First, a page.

“My understanding of the history of the Berlin Wall, the circumstances surrounding its historic breach on 9 November 1989 and its subsequent destruction by popular demand has fundamentally contributed to my own ideological metamorphosis. For me, the history of the Wall symbolises the truth that a free society, based on private ownership of the means of production, best delivers what people want.”
I first became aware of the existence of the Berlin Wall, without appreciating its political significance, soon after its construction in 1961. In the early 1960s I was cutting my political teeth, becoming aware of the forces that rule the world. The all-pervasive apartheid system that was in force at the time inevitably politicised many of us. Around this same period socialism seemed to offer an appealing solution to the prevailing state of affairs in my home country. The South African government displayed a systematic and deep-seated hatred of communism and this was manifest on an almost daily basis in propaganda generated by the communications network at the disposal of the various state organs. This anti-communist sentiment was echoed in the relatively free press, which was owned and run by whites. So for us blacks the equation was simple. The oppressors, who had inflicted so much suffering on our people, hated communism. So what the enemy hated had to be good for us, the oppressed people. After all, communism was about a classless society and how the people shared everything.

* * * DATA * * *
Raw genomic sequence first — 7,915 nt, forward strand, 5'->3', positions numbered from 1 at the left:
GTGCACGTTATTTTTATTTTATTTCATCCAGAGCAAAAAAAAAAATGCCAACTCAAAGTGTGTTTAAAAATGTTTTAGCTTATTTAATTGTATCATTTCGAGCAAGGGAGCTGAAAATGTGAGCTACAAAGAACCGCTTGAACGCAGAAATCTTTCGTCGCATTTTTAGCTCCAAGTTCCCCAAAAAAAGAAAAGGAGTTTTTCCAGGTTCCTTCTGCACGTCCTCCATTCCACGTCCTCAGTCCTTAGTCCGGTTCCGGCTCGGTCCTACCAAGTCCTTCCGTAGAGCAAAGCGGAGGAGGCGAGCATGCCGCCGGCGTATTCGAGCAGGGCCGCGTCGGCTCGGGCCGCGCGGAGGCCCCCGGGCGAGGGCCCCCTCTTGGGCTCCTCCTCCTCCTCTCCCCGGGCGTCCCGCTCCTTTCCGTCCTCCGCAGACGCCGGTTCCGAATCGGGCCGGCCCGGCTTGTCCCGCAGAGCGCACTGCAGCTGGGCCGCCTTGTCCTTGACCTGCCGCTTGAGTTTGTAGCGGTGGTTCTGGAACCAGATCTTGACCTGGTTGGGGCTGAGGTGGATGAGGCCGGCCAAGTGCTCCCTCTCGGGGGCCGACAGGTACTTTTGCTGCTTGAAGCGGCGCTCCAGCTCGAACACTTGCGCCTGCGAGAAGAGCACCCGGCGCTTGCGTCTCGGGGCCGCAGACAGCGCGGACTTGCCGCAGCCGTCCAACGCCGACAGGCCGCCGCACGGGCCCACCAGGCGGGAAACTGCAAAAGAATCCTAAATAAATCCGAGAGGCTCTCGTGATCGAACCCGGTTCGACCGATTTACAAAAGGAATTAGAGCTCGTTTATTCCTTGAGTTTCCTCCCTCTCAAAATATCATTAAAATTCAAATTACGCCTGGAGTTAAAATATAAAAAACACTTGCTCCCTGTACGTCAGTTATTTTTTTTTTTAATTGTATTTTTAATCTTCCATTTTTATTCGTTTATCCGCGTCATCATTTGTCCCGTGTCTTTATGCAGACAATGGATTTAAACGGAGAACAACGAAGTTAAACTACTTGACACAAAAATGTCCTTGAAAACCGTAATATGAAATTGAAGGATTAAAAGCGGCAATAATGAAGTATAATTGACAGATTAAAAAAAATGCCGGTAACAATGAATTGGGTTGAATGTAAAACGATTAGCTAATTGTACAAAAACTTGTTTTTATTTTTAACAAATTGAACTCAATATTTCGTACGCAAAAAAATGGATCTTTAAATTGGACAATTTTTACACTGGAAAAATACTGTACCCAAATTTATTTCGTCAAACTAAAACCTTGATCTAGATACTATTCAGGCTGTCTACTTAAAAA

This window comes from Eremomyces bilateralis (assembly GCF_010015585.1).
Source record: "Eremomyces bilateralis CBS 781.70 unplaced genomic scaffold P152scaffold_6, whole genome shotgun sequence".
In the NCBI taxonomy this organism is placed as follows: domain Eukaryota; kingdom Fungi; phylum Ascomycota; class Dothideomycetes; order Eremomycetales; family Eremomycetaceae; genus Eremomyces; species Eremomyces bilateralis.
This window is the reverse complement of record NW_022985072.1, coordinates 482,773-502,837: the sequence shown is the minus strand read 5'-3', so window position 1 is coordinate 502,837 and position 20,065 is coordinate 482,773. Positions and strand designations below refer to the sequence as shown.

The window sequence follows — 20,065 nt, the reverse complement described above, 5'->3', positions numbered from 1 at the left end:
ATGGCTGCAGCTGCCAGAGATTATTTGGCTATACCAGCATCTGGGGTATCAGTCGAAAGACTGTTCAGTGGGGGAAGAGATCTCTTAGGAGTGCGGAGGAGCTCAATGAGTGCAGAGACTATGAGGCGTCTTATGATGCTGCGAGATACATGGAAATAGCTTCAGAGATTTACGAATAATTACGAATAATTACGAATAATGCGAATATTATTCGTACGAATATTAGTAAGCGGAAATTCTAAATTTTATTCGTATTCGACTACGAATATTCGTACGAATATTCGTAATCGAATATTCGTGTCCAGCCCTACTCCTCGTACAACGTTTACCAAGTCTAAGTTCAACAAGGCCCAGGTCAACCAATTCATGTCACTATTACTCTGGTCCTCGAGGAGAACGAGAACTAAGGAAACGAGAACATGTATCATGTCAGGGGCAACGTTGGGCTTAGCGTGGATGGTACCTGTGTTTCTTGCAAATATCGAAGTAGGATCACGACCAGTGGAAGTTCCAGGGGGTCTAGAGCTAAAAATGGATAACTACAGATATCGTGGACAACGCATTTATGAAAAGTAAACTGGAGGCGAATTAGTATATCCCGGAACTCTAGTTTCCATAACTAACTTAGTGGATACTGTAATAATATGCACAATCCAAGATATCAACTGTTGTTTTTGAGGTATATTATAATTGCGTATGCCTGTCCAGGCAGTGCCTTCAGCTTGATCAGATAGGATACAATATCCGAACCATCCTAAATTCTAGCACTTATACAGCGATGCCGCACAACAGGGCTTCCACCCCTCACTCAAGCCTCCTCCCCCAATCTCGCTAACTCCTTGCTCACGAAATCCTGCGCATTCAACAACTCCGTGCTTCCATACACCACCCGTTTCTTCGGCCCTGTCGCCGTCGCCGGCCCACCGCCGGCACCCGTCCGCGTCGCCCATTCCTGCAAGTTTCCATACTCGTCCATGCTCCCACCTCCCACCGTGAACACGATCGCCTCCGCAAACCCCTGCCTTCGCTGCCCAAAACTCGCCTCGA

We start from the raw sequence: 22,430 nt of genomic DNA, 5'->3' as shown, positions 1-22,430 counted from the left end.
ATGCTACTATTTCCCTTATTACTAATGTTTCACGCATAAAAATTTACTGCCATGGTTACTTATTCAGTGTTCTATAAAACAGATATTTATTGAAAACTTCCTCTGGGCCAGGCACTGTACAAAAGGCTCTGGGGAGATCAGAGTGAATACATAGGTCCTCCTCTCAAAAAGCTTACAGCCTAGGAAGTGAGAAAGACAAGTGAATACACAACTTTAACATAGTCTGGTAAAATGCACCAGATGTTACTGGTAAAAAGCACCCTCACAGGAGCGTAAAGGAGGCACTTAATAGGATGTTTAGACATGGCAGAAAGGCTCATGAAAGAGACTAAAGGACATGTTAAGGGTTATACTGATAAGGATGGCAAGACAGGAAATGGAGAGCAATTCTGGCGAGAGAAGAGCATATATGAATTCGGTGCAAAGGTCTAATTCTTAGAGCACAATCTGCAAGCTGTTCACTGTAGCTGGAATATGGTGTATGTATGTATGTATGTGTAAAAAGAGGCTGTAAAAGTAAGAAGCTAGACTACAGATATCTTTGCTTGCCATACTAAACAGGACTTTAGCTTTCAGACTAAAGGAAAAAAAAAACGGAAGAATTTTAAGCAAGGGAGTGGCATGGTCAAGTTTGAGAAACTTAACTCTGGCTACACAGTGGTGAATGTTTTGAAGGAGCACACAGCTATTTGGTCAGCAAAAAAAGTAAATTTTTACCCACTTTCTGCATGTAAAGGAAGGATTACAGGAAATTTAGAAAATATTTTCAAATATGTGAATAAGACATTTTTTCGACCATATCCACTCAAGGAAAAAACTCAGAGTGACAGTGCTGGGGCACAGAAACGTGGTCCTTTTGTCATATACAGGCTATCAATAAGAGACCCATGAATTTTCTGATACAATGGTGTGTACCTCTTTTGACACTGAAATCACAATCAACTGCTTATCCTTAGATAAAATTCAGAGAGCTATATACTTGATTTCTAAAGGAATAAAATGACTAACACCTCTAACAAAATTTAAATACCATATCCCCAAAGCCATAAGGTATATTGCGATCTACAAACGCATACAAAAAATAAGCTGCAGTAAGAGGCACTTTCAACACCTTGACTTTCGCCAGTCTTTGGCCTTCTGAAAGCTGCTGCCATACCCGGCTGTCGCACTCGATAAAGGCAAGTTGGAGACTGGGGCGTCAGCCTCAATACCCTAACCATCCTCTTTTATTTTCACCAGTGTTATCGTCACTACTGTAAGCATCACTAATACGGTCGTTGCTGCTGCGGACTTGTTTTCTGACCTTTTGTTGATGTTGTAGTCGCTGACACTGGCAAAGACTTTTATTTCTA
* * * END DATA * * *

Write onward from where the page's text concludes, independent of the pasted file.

As I was maturing politically, I immersed myself in a thorough study of the philosophy of communism. Simultaneously, I began asking myself questions related to how communism worked in practice. I found it hard to come up with credible answers. And the lack of answers stimulated my curiosity. I learnt of the Berlin Wall, which had been built by the East German government to keep people living inside the workers’ paradise – communist East Germany – from fleeing to the capitalist West, which typified man’s exploitation of his fellow man. Before the construction of the wall in 1961, East Germany had experienced a dramatic loss of population to the West, including thousands of educated young people: a brain drain of major proportions. After the wall was built, with its guard towers, trenches and checkpoints, several thousand individuals risked death in their attempts to cross into West Berlin. I found it disturbing that the refugees were people from all walks of life: artists, scientists, students, and professionals among others. They seemed not to be deterred by the threat of death, as they sought to cross the wall in defiance of East German law.